LOUISVILLE, Ky. (AP) — The Kentucky Derby is back on the first Saturday in May, slowly bringing with it the sights, sounds and rituals familiar to Louisville.
And local officials and business owners are hopeful that translates into better cash flow after the coronavirus pandemic upended the Derby's schedule last year.
Some Derby activities have returned, and attendance capacity at Churchill Downs could approach 60% in certain areas.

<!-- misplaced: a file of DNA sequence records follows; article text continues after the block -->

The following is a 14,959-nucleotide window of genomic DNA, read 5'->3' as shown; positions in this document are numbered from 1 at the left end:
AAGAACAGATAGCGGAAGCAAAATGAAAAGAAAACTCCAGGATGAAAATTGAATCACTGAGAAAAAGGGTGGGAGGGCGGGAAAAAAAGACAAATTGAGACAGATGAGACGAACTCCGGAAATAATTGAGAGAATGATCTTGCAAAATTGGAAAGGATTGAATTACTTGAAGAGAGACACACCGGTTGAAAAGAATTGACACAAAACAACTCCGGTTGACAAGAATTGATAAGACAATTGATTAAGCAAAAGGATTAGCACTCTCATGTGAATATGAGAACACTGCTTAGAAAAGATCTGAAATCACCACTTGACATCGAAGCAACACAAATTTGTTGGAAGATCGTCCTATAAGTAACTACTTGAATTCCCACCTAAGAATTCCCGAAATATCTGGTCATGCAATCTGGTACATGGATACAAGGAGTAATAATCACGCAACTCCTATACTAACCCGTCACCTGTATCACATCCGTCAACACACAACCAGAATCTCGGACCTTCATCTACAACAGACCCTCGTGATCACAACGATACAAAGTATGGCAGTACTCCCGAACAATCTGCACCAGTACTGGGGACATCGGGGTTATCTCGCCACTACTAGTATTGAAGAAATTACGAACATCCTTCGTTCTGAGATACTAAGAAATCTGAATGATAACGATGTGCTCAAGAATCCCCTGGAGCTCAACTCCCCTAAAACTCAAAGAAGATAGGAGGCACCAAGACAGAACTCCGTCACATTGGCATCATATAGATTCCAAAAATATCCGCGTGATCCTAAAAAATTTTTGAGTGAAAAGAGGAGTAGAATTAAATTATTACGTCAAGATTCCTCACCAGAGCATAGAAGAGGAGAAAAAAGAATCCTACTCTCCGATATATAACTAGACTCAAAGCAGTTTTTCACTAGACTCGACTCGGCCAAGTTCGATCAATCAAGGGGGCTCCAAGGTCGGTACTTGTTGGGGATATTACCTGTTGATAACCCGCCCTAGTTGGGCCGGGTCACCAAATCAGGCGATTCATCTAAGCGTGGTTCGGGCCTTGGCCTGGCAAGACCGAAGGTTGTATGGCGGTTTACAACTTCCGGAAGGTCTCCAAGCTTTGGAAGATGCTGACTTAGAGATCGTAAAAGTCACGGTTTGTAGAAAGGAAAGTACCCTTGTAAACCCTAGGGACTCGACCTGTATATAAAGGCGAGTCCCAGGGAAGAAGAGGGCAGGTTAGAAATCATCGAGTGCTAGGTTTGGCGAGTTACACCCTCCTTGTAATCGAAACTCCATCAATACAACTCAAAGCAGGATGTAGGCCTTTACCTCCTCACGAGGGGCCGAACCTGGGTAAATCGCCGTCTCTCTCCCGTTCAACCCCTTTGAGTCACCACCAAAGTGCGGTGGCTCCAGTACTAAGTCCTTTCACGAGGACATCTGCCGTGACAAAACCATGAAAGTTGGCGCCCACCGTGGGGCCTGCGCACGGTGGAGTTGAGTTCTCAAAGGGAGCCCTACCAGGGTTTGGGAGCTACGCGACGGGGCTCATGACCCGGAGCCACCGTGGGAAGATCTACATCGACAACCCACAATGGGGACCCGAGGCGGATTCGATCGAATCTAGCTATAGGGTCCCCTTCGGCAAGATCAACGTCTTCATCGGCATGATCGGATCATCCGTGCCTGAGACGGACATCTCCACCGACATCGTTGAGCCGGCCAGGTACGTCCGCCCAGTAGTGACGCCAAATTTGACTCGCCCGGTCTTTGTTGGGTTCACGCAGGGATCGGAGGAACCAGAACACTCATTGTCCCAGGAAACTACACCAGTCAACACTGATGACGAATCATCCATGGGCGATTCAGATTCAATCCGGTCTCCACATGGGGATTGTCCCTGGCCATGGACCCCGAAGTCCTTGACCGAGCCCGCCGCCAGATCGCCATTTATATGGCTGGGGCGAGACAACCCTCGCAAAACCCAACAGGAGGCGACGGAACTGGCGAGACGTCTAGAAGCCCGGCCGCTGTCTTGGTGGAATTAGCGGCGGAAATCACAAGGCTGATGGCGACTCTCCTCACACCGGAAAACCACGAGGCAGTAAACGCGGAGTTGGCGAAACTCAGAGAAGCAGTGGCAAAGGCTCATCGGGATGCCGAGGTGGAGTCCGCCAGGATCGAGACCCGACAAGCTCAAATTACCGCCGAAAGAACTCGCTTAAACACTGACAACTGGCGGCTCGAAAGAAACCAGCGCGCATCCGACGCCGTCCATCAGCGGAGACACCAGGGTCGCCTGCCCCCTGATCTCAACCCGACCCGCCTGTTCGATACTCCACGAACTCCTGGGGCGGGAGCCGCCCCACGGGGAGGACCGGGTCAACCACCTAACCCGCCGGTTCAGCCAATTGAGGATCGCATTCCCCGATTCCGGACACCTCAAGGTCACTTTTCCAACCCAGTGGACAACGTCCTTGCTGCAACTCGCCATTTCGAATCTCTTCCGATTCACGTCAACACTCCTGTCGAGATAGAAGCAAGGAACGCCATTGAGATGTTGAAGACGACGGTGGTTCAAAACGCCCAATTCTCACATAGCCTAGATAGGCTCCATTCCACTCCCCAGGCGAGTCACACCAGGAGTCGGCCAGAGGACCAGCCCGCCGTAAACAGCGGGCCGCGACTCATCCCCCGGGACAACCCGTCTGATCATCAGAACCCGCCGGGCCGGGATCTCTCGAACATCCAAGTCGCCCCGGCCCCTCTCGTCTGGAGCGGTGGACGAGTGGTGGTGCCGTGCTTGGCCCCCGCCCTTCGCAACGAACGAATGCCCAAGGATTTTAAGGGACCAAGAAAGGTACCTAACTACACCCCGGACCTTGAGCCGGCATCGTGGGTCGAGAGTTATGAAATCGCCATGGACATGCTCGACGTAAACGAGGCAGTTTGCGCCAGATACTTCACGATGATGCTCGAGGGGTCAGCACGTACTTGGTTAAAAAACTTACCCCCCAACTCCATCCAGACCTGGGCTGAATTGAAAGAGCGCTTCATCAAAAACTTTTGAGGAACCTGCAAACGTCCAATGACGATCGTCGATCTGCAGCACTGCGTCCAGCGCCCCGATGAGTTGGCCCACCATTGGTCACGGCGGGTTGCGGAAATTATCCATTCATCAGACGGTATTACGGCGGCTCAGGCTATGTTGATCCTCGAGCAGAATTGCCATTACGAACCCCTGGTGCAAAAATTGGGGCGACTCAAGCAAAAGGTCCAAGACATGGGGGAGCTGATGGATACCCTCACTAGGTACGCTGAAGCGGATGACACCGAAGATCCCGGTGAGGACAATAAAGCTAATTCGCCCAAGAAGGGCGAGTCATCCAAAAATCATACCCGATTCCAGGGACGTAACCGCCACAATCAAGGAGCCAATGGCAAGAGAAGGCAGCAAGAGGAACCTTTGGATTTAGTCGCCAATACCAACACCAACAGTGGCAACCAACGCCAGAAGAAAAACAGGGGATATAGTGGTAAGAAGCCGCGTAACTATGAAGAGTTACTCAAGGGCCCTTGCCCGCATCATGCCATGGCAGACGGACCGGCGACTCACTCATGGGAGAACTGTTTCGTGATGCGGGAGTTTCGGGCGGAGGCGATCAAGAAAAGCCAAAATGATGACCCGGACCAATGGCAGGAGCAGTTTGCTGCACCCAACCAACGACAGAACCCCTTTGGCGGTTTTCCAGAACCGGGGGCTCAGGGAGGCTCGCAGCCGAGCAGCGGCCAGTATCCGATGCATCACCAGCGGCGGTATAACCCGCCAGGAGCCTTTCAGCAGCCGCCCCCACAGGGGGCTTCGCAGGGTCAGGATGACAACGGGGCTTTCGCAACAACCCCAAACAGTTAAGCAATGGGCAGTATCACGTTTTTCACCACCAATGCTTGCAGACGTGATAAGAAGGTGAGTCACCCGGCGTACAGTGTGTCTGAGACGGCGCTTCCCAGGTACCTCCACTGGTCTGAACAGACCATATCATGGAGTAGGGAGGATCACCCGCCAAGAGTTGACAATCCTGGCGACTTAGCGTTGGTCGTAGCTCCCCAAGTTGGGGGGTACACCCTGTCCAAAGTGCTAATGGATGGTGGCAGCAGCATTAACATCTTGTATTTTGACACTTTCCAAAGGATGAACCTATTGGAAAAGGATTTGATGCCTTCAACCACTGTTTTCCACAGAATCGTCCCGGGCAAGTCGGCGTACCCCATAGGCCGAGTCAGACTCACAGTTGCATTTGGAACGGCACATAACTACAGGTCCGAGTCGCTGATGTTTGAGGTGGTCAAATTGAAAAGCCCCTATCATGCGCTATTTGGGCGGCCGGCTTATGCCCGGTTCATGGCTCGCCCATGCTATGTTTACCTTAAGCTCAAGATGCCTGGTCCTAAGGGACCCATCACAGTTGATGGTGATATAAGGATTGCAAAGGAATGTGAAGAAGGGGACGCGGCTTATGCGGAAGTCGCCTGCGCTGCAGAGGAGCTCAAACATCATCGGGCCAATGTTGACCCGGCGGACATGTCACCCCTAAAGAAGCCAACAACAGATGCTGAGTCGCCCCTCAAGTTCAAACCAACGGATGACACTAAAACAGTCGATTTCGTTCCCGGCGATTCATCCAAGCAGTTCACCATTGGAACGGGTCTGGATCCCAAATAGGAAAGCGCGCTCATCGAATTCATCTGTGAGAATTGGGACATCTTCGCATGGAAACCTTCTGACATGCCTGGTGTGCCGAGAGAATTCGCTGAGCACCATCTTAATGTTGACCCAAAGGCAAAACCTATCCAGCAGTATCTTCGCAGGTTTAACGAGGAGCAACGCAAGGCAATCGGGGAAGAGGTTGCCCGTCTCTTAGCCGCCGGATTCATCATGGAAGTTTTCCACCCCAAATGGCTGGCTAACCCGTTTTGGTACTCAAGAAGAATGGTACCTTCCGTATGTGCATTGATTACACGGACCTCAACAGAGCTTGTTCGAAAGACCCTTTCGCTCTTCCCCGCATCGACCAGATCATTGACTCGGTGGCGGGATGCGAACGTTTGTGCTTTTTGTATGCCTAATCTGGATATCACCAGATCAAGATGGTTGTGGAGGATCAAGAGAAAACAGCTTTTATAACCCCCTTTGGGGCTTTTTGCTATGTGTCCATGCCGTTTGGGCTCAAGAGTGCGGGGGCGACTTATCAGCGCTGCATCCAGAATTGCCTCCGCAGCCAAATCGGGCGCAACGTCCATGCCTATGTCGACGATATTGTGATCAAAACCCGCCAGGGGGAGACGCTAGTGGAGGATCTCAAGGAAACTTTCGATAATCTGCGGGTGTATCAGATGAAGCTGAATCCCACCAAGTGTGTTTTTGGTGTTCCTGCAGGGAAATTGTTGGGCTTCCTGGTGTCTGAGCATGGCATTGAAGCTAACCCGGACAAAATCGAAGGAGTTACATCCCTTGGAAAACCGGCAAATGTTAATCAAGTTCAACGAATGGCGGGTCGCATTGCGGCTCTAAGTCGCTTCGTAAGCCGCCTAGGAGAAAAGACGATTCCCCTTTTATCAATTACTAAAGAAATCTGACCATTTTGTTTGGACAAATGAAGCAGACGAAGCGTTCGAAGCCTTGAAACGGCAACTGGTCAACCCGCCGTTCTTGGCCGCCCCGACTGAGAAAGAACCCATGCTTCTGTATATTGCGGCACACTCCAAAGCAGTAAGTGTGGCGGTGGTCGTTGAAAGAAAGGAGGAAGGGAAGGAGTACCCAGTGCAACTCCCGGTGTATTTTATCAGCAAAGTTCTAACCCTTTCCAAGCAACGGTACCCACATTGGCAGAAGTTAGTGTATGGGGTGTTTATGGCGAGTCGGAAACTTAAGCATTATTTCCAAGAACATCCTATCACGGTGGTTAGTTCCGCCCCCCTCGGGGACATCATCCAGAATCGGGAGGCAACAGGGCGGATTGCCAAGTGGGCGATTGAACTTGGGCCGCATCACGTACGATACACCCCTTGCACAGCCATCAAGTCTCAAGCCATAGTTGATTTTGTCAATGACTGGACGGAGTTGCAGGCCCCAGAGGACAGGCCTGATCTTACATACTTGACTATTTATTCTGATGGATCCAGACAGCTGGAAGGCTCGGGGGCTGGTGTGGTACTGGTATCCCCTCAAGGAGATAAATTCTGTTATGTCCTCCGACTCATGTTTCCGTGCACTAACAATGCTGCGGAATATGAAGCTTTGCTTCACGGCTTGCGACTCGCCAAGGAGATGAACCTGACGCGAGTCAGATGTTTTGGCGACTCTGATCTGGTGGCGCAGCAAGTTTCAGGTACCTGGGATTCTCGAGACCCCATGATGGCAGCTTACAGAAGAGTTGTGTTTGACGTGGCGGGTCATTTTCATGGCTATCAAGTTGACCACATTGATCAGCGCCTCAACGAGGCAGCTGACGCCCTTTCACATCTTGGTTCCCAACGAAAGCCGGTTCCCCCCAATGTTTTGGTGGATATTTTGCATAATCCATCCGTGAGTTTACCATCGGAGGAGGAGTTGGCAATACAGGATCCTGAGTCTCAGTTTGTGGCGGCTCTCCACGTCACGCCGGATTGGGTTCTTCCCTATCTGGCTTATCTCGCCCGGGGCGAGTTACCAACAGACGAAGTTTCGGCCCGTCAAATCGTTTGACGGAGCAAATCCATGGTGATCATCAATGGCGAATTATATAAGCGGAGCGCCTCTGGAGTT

This year's economic impact on the region is estimated at $34.6 million, less than a tenth of the normal revenue that the event generates.
But the Derby buzz is once again humming around Louisville.